Sometimes designing or quilting our work in the usual way is therapeutic and relaxing. But this can also lead to being in a rut. What to do? Try looking at things from a different perspective.
One of my favorite articles in MQU was written by talented artist Monika Kinner-Whalen. In our November/December 2015 issue Monika shares how she creates tiny yet incredibly detailed landscapes. She says ” I begin with my camera, trying to capture good compositions, particular moods, interesting values and varied color schemes. When I do my ‘treasure hunting’, I am literally looking for things to stitch…I like to see far and often try to capture open spaces on the horizon. I enjoy showing distance in my work, so I will physically get right down on the ground to include a foreground full of interest and texture. The ditches are fabulously full of flowers and interesting plants of all colors. ”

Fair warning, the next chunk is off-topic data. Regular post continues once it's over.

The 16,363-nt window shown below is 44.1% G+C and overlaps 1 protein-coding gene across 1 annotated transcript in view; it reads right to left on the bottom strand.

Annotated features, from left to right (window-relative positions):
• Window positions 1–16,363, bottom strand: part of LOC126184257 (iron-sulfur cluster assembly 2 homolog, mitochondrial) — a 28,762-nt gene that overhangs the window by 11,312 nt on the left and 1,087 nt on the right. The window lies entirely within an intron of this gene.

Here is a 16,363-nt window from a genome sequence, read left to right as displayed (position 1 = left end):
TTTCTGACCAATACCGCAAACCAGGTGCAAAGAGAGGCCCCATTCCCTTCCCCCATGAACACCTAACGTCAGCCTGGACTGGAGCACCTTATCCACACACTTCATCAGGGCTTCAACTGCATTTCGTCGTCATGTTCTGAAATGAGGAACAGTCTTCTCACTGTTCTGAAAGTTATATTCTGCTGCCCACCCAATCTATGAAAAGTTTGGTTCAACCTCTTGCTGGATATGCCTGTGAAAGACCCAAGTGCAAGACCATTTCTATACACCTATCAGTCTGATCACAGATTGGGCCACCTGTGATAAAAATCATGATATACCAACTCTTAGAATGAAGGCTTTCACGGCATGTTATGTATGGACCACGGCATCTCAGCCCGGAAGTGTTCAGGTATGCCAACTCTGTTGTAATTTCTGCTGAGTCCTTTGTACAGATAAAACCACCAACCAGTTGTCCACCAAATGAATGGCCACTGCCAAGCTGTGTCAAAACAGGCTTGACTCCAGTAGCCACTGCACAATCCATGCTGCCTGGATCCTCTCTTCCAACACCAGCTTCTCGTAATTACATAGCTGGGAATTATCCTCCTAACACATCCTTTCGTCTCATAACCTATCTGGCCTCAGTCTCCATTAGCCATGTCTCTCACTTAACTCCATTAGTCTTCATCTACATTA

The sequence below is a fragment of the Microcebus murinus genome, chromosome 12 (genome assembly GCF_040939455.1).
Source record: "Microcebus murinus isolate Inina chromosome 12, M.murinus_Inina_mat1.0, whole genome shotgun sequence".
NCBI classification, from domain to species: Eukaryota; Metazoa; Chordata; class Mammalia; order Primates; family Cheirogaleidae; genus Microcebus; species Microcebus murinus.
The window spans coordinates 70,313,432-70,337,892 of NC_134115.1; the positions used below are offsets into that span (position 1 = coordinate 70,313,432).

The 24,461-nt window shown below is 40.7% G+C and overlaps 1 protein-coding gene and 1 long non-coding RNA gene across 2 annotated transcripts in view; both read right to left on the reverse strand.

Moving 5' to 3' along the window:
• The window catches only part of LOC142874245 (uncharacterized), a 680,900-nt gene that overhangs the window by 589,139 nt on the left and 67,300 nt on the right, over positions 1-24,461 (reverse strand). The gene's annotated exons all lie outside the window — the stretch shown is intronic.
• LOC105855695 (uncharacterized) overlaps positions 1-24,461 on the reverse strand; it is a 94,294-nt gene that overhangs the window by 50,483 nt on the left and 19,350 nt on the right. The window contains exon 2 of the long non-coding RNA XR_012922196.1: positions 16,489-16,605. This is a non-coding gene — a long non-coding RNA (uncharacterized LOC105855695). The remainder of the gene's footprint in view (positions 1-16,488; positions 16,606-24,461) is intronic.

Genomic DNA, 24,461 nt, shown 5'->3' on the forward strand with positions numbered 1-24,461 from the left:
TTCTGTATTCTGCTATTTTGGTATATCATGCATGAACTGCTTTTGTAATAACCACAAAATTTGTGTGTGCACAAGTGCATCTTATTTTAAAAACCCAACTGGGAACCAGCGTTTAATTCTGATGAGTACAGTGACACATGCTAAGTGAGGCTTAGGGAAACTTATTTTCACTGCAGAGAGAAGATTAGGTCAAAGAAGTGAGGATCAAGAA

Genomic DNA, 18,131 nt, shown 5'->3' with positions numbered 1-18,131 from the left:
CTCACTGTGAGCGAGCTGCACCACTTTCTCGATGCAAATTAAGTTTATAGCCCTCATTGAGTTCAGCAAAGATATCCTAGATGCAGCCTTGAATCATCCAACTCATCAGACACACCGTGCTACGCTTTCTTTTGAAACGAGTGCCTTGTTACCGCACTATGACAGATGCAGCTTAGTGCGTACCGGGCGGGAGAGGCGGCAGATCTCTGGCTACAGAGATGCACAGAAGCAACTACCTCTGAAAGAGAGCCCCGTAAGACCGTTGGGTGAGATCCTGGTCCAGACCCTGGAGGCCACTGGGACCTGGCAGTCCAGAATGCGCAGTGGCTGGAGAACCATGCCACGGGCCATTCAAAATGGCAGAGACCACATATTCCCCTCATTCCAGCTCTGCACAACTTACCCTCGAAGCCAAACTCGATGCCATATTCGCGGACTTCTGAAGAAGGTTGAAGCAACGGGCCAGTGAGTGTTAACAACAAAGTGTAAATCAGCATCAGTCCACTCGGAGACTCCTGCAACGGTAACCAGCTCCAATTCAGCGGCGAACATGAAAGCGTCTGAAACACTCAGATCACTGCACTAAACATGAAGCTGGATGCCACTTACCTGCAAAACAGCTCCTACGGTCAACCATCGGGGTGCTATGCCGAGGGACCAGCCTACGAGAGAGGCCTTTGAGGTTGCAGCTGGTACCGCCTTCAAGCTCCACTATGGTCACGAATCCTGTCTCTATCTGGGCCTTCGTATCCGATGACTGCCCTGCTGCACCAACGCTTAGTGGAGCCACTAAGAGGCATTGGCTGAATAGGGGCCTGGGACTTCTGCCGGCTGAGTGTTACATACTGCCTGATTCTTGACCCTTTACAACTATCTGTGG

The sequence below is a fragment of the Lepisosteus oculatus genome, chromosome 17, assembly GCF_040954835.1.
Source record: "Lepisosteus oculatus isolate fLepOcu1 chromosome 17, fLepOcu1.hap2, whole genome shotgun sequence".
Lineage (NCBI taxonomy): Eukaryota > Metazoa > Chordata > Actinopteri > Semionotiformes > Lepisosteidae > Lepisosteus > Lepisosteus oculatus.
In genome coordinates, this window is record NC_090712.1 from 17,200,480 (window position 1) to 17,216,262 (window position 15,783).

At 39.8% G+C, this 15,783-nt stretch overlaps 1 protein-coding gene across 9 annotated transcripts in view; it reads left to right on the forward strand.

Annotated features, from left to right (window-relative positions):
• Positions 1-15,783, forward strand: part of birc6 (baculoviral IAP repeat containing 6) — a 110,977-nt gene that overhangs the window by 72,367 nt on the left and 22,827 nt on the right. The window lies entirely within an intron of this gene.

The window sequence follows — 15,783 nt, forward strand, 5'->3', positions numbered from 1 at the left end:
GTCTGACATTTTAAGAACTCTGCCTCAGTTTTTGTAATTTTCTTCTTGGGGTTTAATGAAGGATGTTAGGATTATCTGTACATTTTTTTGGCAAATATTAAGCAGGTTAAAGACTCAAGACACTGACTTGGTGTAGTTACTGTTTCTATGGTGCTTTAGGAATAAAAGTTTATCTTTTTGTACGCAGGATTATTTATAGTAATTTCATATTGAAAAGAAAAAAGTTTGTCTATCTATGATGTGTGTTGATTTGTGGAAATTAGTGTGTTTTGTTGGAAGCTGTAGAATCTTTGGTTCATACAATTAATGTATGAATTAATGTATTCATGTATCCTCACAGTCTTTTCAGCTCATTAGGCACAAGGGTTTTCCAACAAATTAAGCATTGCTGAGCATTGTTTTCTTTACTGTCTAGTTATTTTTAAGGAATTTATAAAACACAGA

One of the things that struck me was that she says she will “physically get right down on the ground“. In essence, she’s looking at the landscape from a different perspective, one that clearly enhances her work.
This is something I’ve certainly embraced when I take photographs, and since I often use the photos as inspiration for my quilts it plays into my quilting as well. Here’s a series of four photos I took at Mesa Verde a few years ago. Note how changing the distance from this particular structure, as well as my viewpoint – down low or up very high – drastically changes the composition.
Pretty neat, huh? Next time you’re working on a design and it seems a little off, try taking a step back (or down) and looking at it in a different way. No doubt you’ll find something interesting.